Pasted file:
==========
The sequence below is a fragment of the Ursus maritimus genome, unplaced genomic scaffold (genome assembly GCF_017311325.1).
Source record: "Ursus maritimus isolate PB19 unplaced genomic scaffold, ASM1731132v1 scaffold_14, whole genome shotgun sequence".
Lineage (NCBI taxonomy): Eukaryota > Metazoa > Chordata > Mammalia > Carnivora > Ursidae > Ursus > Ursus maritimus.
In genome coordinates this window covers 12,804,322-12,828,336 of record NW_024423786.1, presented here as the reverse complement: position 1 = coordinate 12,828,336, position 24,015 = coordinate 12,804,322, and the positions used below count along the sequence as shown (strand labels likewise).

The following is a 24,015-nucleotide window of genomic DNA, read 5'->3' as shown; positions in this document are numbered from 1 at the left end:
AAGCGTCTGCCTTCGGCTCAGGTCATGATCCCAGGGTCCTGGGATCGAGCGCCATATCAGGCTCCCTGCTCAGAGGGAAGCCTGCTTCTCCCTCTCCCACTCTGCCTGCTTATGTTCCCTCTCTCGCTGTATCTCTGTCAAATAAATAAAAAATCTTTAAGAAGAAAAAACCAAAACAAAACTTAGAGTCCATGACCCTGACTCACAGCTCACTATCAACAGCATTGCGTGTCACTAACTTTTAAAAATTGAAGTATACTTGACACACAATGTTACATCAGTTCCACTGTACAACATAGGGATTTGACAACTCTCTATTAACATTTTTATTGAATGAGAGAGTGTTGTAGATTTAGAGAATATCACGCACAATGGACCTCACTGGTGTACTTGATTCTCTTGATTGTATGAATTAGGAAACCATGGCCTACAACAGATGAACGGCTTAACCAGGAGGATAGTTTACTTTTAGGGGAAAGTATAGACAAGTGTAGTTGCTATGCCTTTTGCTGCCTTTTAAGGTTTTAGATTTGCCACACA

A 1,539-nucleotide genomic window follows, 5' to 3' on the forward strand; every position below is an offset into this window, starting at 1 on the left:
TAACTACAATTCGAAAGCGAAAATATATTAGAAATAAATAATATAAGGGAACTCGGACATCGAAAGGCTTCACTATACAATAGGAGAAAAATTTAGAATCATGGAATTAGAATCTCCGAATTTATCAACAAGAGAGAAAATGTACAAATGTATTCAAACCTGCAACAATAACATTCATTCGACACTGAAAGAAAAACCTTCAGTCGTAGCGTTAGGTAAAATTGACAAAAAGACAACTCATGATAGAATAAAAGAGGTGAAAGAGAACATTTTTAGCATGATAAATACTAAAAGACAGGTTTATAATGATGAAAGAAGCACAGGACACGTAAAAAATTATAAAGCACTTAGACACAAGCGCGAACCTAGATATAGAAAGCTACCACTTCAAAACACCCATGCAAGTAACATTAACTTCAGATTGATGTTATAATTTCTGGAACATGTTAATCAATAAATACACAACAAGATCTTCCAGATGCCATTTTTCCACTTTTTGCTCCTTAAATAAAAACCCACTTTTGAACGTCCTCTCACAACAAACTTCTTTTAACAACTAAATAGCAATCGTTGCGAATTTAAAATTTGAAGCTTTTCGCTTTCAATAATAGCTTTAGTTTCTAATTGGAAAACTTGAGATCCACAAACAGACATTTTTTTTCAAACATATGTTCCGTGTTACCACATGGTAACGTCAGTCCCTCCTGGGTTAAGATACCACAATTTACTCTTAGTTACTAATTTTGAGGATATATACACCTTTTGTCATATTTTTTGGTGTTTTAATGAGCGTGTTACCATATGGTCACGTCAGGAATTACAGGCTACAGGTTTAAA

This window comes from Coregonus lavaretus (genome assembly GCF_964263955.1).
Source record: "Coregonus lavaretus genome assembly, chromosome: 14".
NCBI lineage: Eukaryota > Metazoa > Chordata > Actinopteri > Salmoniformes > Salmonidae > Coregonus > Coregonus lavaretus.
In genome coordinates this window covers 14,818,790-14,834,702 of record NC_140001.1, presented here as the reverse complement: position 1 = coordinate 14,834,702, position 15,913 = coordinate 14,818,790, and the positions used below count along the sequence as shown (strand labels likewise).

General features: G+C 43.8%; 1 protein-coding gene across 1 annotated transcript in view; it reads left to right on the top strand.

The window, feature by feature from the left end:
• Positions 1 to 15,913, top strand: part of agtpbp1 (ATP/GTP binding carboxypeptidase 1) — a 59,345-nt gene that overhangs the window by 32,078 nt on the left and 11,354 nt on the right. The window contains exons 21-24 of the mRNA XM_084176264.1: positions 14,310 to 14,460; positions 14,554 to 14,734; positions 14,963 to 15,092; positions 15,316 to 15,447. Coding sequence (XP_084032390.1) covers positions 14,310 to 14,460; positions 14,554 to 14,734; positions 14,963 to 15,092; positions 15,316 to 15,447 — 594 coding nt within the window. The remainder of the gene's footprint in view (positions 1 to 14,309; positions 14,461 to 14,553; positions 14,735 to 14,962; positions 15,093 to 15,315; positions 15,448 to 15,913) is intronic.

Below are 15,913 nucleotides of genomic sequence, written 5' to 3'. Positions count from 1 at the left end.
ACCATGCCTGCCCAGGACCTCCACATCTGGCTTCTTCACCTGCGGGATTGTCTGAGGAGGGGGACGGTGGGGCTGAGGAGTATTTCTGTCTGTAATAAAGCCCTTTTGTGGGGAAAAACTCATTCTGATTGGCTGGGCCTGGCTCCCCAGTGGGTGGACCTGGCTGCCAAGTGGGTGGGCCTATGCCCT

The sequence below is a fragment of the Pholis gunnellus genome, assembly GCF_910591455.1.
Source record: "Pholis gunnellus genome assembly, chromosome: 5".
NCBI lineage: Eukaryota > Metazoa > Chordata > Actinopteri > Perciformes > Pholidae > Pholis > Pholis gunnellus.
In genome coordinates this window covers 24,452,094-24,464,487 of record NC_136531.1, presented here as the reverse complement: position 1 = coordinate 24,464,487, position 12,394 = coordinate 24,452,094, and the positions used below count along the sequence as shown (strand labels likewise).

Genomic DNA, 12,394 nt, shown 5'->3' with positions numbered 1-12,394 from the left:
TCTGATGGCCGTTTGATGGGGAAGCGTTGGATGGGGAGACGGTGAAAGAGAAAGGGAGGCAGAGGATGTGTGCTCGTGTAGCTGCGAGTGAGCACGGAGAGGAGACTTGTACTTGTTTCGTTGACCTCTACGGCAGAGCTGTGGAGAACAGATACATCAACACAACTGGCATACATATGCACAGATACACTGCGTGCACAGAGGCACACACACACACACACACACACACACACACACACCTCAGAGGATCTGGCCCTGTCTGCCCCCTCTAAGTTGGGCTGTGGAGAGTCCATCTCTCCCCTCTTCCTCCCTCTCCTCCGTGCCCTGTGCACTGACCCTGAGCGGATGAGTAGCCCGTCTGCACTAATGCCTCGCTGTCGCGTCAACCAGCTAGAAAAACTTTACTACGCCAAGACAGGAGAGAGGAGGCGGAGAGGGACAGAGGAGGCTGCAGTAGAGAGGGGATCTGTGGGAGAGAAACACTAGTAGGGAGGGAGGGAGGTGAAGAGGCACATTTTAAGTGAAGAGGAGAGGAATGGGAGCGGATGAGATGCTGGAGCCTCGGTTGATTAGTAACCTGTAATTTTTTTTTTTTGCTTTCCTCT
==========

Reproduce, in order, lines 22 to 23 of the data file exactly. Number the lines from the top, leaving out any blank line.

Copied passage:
Genomic DNA, 12,394 nt, shown 5'->3' with positions numbered 1-12,394 from the left:
TCTGATGGCCGTTTGATGGGGAAGCGTTGGATGGGGAGACGGTGAAAGAGAAAGGGAGGCAGAGGATGTGTGCTCGTGTAGCTGCGAGTGAGCACGGAGAGGAGACTTGTACTTGTTTCGTTGACCTCTACGGCAGAGCTGTGGAGAACAGATACATCAACACAACTGGCATACATATGCACAGATACACTGCGTGCACAGAGGCACACACACACACACACACACACACACACACACACCTCAGAGGATCTGGCCCTGTCTGCCCCCTCTAAGTTGGGCTGTGGAGAGTCCATCTCTCCCCTCTTCCTCCCTCTCCTCCGTGCCCTGTGCACTGACCCTGAGCGGATGAGTAGCCCGTCTGCACTAATGCCTCGCTGTCGCGTCAACCAGCTAGAAAAACTTTACTACGCCAAGACAGGAGAGAGGAGGCGGAGAGGGACAGAGGAGGCTGCAGTAGAGAGGGGATCTGTGGGAGAGAAACACTAGTAGGGAGGGAGGGAGGTGAAGAGGCACATTTTAAGTGAAGAGGAGAGGAATGGGAGCGGATGAGATGCTGGAGCCTCGGTTGATTAGTAACCTGTAATTTTTTTTTTTTGCTTTCCTCT